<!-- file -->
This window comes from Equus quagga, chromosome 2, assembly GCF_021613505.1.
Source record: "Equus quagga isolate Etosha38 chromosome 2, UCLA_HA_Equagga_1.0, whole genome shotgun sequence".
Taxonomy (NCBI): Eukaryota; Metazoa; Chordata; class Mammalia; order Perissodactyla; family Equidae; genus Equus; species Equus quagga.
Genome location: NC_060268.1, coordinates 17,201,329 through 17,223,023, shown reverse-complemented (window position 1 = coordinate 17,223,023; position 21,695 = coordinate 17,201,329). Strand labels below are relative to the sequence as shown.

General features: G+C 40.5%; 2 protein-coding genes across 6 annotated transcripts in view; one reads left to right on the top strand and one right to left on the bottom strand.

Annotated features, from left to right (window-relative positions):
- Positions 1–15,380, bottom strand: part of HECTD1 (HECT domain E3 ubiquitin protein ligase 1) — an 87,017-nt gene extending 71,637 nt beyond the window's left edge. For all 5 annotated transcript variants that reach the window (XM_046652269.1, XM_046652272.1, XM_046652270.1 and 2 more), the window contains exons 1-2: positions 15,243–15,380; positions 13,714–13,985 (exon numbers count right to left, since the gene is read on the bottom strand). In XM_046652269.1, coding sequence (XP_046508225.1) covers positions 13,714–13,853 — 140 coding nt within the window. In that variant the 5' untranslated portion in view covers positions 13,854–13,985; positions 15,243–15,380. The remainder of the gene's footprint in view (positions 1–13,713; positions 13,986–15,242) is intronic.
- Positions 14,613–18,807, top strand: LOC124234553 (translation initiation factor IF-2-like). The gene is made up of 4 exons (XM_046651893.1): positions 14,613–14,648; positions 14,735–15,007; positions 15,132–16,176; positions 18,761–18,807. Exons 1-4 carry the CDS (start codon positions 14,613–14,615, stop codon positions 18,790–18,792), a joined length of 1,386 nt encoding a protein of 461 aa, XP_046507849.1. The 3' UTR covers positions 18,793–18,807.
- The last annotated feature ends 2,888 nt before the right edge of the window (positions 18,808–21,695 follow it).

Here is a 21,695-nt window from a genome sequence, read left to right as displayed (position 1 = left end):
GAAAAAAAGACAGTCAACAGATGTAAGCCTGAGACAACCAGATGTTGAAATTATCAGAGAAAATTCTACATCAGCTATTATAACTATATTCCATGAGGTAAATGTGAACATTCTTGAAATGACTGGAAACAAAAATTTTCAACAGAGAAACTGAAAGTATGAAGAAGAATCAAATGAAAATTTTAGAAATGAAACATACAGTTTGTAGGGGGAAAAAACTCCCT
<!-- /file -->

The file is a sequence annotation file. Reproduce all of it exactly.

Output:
This window comes from Equus quagga, chromosome 2, assembly GCF_021613505.1.
Source record: "Equus quagga isolate Etosha38 chromosome 2, UCLA_HA_Equagga_1.0, whole genome shotgun sequence".
Taxonomy (NCBI): Eukaryota; Metazoa; Chordata; class Mammalia; order Perissodactyla; family Equidae; genus Equus; species Equus quagga.
Genome location: NC_060268.1, coordinates 17,201,329 through 17,223,023, shown reverse-complemented (window position 1 = coordinate 17,223,023; position 21,695 = coordinate 17,201,329). Strand labels below are relative to the sequence as shown.

General features: G+C 40.5%; 2 protein-coding genes across 6 annotated transcripts in view; one reads left to right on the top strand and one right to left on the bottom strand.

Annotated features, from left to right (window-relative positions):
- Positions 1–15,380, bottom strand: part of HECTD1 (HECT domain E3 ubiquitin protein ligase 1) — an 87,017-nt gene extending 71,637 nt beyond the window's left edge. For all 5 annotated transcript variants that reach the window (XM_046652269.1, XM_046652272.1, XM_046652270.1 and 2 more), the window contains exons 1-2: positions 15,243–15,380; positions 13,714–13,985 (exon numbers count right to left, since the gene is read on the bottom strand). In XM_046652269.1, coding sequence (XP_046508225.1) covers positions 13,714–13,853 — 140 coding nt within the window. In that variant the 5' untranslated portion in view covers positions 13,854–13,985; positions 15,243–15,380. The remainder of the gene's footprint in view (positions 1–13,713; positions 13,986–15,242) is intronic.
- Positions 14,613–18,807, top strand: LOC124234553 (translation initiation factor IF-2-like). The gene is made up of 4 exons (XM_046651893.1): positions 14,613–14,648; positions 14,735–15,007; positions 15,132–16,176; positions 18,761–18,807. Exons 1-4 carry the CDS (start codon positions 14,613–14,615, stop codon positions 18,790–18,792), a joined length of 1,386 nt encoding a protein of 461 aa, XP_046507849.1. The 3' UTR covers positions 18,793–18,807.
- The last annotated feature ends 2,888 nt before the right edge of the window (positions 18,808–21,695 follow it).

Here is a 21,695-nt window from a genome sequence, read left to right as displayed (position 1 = left end):
GAAAAAAAGACAGTCAACAGATGTAAGCCTGAGACAACCAGATGTTGAAATTATCAGAGAAAATTCTACATCAGCTATTATAACTATATTCCATGAGGTAAATGTGAACATTCTTGAAATGACTGGAAACAAAAATTTTCAACAGAGAAACTGAAAGTATGAAGAAGAATCAAATGAAAATTTTAGAAATGAAACATACAGTTTGTAGGGGGAAAAAACTCCCT